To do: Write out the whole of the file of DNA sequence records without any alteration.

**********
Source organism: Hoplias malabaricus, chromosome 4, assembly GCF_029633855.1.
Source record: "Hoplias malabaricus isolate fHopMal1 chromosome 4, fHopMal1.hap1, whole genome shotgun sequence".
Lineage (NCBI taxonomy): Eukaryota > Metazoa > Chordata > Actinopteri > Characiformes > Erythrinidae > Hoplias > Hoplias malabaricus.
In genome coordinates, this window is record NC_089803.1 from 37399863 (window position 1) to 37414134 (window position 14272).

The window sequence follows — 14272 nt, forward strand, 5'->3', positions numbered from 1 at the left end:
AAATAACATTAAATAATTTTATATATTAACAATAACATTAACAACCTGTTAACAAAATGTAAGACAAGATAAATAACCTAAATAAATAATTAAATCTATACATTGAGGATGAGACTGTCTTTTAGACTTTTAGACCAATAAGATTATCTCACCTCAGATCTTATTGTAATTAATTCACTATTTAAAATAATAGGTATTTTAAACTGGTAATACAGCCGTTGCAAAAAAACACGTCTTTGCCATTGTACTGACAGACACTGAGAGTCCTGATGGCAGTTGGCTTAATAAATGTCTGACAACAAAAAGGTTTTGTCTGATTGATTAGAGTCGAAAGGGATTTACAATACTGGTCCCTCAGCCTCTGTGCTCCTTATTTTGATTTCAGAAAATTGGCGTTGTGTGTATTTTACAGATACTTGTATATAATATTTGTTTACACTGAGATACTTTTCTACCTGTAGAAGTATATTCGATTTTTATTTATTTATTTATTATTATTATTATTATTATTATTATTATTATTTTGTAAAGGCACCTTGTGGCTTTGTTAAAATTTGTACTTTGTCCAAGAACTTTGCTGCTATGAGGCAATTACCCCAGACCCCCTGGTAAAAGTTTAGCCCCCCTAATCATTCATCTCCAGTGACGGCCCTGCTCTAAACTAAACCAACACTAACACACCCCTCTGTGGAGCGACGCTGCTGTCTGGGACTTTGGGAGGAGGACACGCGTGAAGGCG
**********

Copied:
Source organism: Hoplias malabaricus, chromosome 4, assembly GCF_029633855.1.
Source record: "Hoplias malabaricus isolate fHopMal1 chromosome 4, fHopMal1.hap1, whole genome shotgun sequence".
Lineage (NCBI taxonomy): Eukaryota > Metazoa > Chordata > Actinopteri > Characiformes > Erythrinidae > Hoplias > Hoplias malabaricus.
In genome coordinates, this window is record NC_089803.1 from 37399863 (window position 1) to 37414134 (window position 14272).

The window sequence follows — 14272 nt, forward strand, 5'->3', positions numbered from 1 at the left end:
AAATAACATTAAATAATTTTATATATTAACAATAACATTAACAACCTGTTAACAAAATGTAAGACAAGATAAATAACCTAAATAAATAATTAAATCTATACATTGAGGATGAGACTGTCTTTTAGACTTTTAGACCAATAAGATTATCTCACCTCAGATCTTATTGTAATTAATTCACTATTTAAAATAATAGGTATTTTAAACTGGTAATACAGCCGTTGCAAAAAAACACGTCTTTGCCATTGTACTGACAGACACTGAGAGTCCTGATGGCAGTTGGCTTAATAAATGTCTGACAACAAAAAGGTTTTGTCTGATTGATTAGAGTCGAAAGGGATTTACAATACTGGTCCCTCAGCCTCTGTGCTCCTTATTTTGATTTCAGAAAATTGGCGTTGTGTGTATTTTACAGATACTTGTATATAATATTTGTTTACACTGAGATACTTTTCTACCTGTAGAAGTATATTCGATTTTTATTTATTTATTTATTATTATTATTATTATTATTATTATTATTATTTTGTAAAGGCACCTTGTGGCTTTGTTAAAATTTGTACTTTGTCCAAGAACTTTGCTGCTATGAGGCAATTACCCCAGACCCCCTGGTAAAAGTTTAGCCCCCCTAATCATTCATCTCCAGTGACGGCCCTGCTCTAAACTAAACCAACACTAACACACCCCTCTGTGGAGCGACGCTGCTGTCTGGGACTTTGGGAGGAGGACACGCGTGAAGGCG